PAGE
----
One of the things I love most about blogging is meeting others who have gone through ostomy surgery and are out there overcoming fears, living their dreams and making a difference in the lives of others. I recently had the pleasure of becoming acquainted with such an individual when Bo Parrish emailed me about doing a guest post on the blog. Bo is a semi-professional, nationally sponsored triathlete who shares his story through his website www.conqueryourcomfortzone.com. He is also the recipient of the 2012 Great Comebacks® South Region Award. Bo’s message of embracing change resonates with me and his guest post is a perfect fit for Ostomy Outdoors. Enjoy!
You’re Not Done
By Bo Parrish
Can you imagine a life other than the one you are living right now? Is there something about you that you wish were not so? Does the thought of change excite or terrify you? Well, however you may feel about your current situation I can assure you that it will change! The road that you are currently traveling will indeed change in some way, form or fashion. Life has a funny way of working itself out with or without your liking. My life is a testimony to the incredible blessing that change can and will bring. I wish I could say that I chose it, but it chose me and I am extremely grateful!
I grew up a fairly normal kid in a small town. I never had to deal with adversity until my teenage years. You see, Crohn’s Disease chose me and my life would take a dramatic turn. I spent the better part of the next 14 years in a vicious cycle of stomach pain, fever, weight loss, anemia, bone loss, and social anxiety among others. I was the sick kid, the one who sat on the floor outside of the classroom so that I might make it to the bathroom multiple times throughout the day. I was the one who missed the prom and the parties for fear of not being able to find a bathroom. My entire freshman year of college was spent in the medical clinic while discovering that alcohol absolutely wreaked havoc on my comprised digestive system. Life was miserable and I knew of no other alternative. This continued into my early adult years as I transitioned into the workforce. I was sick more often that well and my employers quickly discovered my lack of productivity. All I could think about was making it through the day to return home to the comfort of my bed. My doctors recommended surgery to removed my diseased bowel, but the thought of a “bag” absolutely horrified me. I told myself that any amount of pain and suffering was better than a body-altering, image-wrecking surgery. As I mentioned before, life has a funny way of working itself out.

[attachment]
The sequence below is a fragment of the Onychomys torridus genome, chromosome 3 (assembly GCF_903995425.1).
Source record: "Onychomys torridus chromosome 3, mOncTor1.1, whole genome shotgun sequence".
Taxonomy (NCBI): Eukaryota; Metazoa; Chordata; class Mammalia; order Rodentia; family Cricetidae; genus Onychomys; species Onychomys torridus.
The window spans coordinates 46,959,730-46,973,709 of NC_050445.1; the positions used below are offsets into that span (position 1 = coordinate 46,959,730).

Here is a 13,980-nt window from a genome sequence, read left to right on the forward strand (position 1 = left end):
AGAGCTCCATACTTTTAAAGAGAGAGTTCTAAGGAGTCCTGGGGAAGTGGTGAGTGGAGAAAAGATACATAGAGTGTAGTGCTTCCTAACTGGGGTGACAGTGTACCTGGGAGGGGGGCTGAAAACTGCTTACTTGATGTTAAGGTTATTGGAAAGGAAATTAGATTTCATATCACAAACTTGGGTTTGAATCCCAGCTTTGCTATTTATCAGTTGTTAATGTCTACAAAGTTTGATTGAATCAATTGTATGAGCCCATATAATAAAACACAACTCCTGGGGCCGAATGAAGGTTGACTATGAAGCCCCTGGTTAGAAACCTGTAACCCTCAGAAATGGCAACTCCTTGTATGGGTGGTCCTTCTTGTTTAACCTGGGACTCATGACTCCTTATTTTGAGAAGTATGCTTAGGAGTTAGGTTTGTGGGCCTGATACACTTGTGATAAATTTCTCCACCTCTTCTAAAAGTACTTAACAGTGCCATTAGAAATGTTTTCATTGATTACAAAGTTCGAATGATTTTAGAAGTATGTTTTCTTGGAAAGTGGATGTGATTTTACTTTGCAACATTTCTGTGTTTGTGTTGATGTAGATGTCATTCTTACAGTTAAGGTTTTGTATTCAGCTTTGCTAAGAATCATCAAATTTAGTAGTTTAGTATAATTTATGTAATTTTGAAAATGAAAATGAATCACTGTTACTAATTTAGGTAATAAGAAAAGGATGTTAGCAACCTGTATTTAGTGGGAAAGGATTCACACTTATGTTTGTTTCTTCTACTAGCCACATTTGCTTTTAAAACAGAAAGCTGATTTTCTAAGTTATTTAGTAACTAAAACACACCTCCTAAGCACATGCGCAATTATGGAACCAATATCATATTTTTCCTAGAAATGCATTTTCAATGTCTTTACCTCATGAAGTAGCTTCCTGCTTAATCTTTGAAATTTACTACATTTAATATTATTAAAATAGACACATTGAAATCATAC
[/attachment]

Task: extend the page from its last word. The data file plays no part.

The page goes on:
In the fall of 2006, I found myself in a rural emergency room in Canada in the hands of general surgeon. My large intestine had ruptured and my body was becoming septic. If I were to continue living, surgery was my ONLY option. I was on the verge of slipping into a coma before giving the doctor consent to operate. The next six weeks were pretty much a blur, but I was alive. My recovery was the farthest thing from comfortable that I can describe. I had a hole in the middle of my body and my midsection had been carved up like a Thanksgiving turkey. BUT….I WAS NOT DONE! Eventually, I started to recover my strength and shortly after my surgery I was introduced to the sport that I credit with my current athletic success. Triathlon gave me confidence; it gave me conviction that my life would be better. In the seven years since my life-saving surgery I have become an endurance athlete and have married my running coach. I have competed in Ironman events all over the world and raced in two world championships. I have learned how to eat and fuel my body for athletic performance. Most importantly I have gained a keen sense of gratitude. It is now my passion to encourage and support others who have recently faced or are anticipating ostomy surgery.
I know it sounds crazy, but life begins with your ostomy. If only I could have known how sweet life could be on the other side of surgery, I would have gladly volunteered. My biggest problem was my attitude. I was sure that my life would be forever ruined by an ostomy. I would never be able to take my shirt off in public. I would never find a woman who would be attracted to me much less get married. I would lose my ability to to be transparent. Oh, how ridiculous I was! Change is such a wonderful thing and in our particular application of an ostomy, it can be the difference in that other life you wish you could live. Life is too short to suffer without hope. Please, please, please don’t allow yourself to become an emergency surgery. Take it from me and my path these last seven years: change is the only thing that is keeping you from living the life of your dreams.